Territory Stories

Debates Day 1 - Tuesday 30 November 1993



Debates Day 1 - Tuesday 30 November 1993

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Parliamentary Record 23


Debates for 6th Assembly 1990 - 1994; ParliamentNT; Parliamentary Record; 6th Assembly 1990 - 1994




Made available by the Legislative Assembly of the Northern Territory





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Legislative Assembly of the Northern Territory

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Attribution International 4.0 (CC BY 4.0)

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Legislative Assembly of the Northern Territory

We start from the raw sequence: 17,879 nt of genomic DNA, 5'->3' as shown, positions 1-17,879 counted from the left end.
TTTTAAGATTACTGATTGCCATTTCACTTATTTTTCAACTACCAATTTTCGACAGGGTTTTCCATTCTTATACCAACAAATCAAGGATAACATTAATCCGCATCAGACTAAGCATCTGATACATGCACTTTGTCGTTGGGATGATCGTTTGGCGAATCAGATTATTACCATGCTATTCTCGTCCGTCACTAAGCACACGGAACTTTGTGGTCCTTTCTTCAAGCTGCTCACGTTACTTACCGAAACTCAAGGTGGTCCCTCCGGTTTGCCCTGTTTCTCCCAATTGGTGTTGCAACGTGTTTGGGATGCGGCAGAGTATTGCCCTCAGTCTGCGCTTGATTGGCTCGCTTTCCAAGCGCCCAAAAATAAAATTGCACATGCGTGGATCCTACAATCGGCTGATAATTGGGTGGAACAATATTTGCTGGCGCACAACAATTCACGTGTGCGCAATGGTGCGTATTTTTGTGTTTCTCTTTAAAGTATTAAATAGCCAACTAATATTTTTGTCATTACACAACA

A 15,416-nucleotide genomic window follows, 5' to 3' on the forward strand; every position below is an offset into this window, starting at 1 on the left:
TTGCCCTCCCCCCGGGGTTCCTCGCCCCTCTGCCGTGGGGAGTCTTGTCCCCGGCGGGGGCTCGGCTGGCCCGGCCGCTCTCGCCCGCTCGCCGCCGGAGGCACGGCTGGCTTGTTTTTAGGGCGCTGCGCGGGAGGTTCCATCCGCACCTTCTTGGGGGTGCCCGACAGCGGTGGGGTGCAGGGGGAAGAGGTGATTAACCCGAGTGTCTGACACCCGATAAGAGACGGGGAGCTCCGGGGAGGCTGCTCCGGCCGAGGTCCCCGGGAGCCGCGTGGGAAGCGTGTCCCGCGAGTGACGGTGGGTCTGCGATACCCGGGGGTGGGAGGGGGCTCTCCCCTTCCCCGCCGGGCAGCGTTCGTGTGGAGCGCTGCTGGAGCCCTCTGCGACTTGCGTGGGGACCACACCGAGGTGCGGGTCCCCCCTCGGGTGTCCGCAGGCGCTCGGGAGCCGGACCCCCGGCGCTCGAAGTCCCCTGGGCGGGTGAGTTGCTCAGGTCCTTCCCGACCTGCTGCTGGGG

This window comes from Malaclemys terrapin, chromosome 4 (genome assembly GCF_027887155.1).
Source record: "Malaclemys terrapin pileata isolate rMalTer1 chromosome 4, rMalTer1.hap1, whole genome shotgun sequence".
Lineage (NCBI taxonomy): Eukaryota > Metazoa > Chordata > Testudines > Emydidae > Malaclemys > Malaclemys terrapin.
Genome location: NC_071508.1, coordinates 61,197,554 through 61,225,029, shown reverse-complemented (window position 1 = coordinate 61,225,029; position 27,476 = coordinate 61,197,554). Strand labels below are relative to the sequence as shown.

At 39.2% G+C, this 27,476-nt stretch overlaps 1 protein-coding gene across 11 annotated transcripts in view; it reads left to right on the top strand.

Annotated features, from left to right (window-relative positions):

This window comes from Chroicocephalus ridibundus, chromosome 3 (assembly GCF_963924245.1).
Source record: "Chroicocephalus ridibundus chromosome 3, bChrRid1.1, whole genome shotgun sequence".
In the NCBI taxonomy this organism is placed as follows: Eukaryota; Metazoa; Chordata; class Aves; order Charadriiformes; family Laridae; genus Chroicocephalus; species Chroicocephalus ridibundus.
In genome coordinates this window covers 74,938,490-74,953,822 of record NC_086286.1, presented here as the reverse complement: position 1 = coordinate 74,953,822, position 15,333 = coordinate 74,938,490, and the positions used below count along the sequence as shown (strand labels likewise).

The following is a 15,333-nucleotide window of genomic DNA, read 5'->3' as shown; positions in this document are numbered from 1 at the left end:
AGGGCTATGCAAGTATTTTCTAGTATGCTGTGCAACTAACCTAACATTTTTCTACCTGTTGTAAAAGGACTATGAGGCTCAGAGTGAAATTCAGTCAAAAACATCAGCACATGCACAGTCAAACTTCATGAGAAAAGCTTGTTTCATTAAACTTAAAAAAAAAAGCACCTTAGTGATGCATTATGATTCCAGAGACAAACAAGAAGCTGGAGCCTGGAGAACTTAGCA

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DEBATES - Tuesday 10 November 1993 The Prime Minister's latest Mabo solution is based on giving preferential treatment to native titleholders, a treatment which other Australians do not enjoy. Do you support this aspect of the Prime Minister's Mabo solution or oppose it? Mr' Perron: Is that a fair question? Mr EDE: It is a loaded question. Mr Perron: However, is it a fair question? Mr EDE: It is a loaded question. Here is another question: Under the Australian Constitution, state governments have responsibility for land management. The Prime Minister is proposing to override this so that he can implement his Mabo plan. In your view, should land management continue to be controlled by the state government or should it be controlled by Canberra? Mr Perron: Is that a fair question? Mr EDE: It is a loaded question. Mr Perron: It is a fair question. Mr EDE: It is a loaded question. If the intention is to obtain genuine answers when framing questions to be asked in an opinion poll, it is necessary to ensure that they are not biased. I feel very sorry for the Chief Minister. Mr Perron: You dont like people to be informed, do you? Mr EDE: If that is the way that he asks questions in his political polling and he is still not in front after asking those kinds of questions, I feel very sorry for him because he must have hit rock bottom. Those questions are hardly examples of the kind of neutral and non-leading statements that are used in sound research. If those are the kind of questions used by the current government in its policy polling, it is no wonder that it keeps digging itself into an even bigger hole, not only on Aboriginal land management issues but on every other policy issue as well. The Minister for Mines and Energy keeps attempting to fly this kite that the Northern Territory has been left out of the national legislative response to native title. He keeps asking why we do not amend the Land Rights Act at the same time that we introduce native title legislation. Leaving aside for the moment the minister's contribution to investment uncertainty, let us have a look at the situation in relation to mining on Aboriginal land in the states. Last week, I tabled an outline of mining legislation in the Australian states and the Territory, but it is obvious that the Minister for Mines and Energy has not bothered to read it. Even a concise summary of the mining legislation in the states and the Territory runs to 12 pages and it is clear that there are major differences among states and territories in relation to mining on both Aboriginal and non-Aboriginal land. It is treated in a variety of different ways in each state and territory. There are separate provisions for the granting of mining rights over Aboriginal land in all Australian jurisdictions except Tasmania and the ACT. Previously, Tasmania and the ACT had not provided legislation for the granting of Aboriginal land. 10 57^

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